H&M, Zara and Marks & Spencer Linked to Polluting Viscose Factories in Asia

Author: Tansy Hoskins | Published June 13, 2017 

Major fashion brands have been linked to viscose produced in polluting factories, according to a new report by the Changing Markets Foundation.

Viscose, touted as a sustainable alternative to cotton or polyester, is often used as a cheaper and more durable alternative to silk, commonly in skirts and dresses. Experts say it is just as likely to be found in a £10 t-shirt as a £2,000 suit.

Investigators for the Changing Markets Foundation visited 10 manufacturing sites in China, India, and Indonesia, and found severe environmental damage including water pollution from untreated contaminated waste, and air pollution. Brands alleged by the report to source from these factories include H&M, Inditex (the owner of Zara), Marks & Spencer and Tesco.

Most of the brands contacted by the Guardian have acknowledged that the impacts of viscose production are an industry-wide problem and say they are exploring ways to produce more responsibly.

Also known as rayon, viscose is made from cellulose or wood pulp, often from soft woods like beech, pine and eucalyptus. “Although viscose is made from generally quick growing, regenerative trees,” says Renee Cuoco, manager of theCentre for Sustainable Fashion at the London College of Fashion, “the sustainability of the wood sources varies greatly.”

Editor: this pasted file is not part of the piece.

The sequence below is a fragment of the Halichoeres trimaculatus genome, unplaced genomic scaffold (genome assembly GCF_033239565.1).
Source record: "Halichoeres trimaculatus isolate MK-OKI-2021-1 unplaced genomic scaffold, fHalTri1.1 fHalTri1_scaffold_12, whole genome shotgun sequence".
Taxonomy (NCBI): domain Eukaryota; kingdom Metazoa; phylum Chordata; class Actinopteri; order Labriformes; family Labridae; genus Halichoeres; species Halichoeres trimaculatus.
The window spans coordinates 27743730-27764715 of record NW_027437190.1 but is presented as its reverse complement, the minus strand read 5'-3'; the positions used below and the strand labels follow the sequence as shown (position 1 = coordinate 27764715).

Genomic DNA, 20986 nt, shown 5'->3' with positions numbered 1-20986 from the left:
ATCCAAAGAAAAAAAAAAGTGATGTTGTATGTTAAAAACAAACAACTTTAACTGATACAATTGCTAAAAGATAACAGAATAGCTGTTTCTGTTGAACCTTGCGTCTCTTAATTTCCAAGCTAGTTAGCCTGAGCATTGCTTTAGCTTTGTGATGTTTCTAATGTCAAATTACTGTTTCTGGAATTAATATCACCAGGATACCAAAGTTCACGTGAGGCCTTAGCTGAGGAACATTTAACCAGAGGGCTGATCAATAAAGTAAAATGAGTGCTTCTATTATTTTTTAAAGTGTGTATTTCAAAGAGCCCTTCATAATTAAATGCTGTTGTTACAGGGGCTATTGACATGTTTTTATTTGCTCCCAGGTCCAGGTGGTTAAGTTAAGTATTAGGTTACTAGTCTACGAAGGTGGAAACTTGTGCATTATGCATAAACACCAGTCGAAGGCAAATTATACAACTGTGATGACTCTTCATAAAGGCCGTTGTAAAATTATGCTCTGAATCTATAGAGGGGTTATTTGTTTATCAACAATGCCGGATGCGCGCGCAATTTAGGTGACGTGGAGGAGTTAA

Viscose production is also chemical-heavy. Central to the process is carbon disulphide, a highly volatile and flammable liquid. The report cites evidence that carbon disulphide exposure is harming both factory workers and people living near viscose plants. The toxin has been linked to coronary heart disease, birth defects, skin conditions and cancer. Historically its use was found to cause severe mental health problems in rubber factory workers exposed to high levels of the toxin.

Other toxic chemicals used in the production of viscose include sodium hydroxide (caustic soda), and sulphuric acid.

The Changing Markets Foundation visited six manufacturing plants in China and said investigators found evidence of water and air pollution and severe health impacts on local communities. The report cites evidence in Jiangxi, a province in the southeast of China, that viscose production has contributed to the pollution of China’s largest freshwater lake, Poyang, killing aquatic life.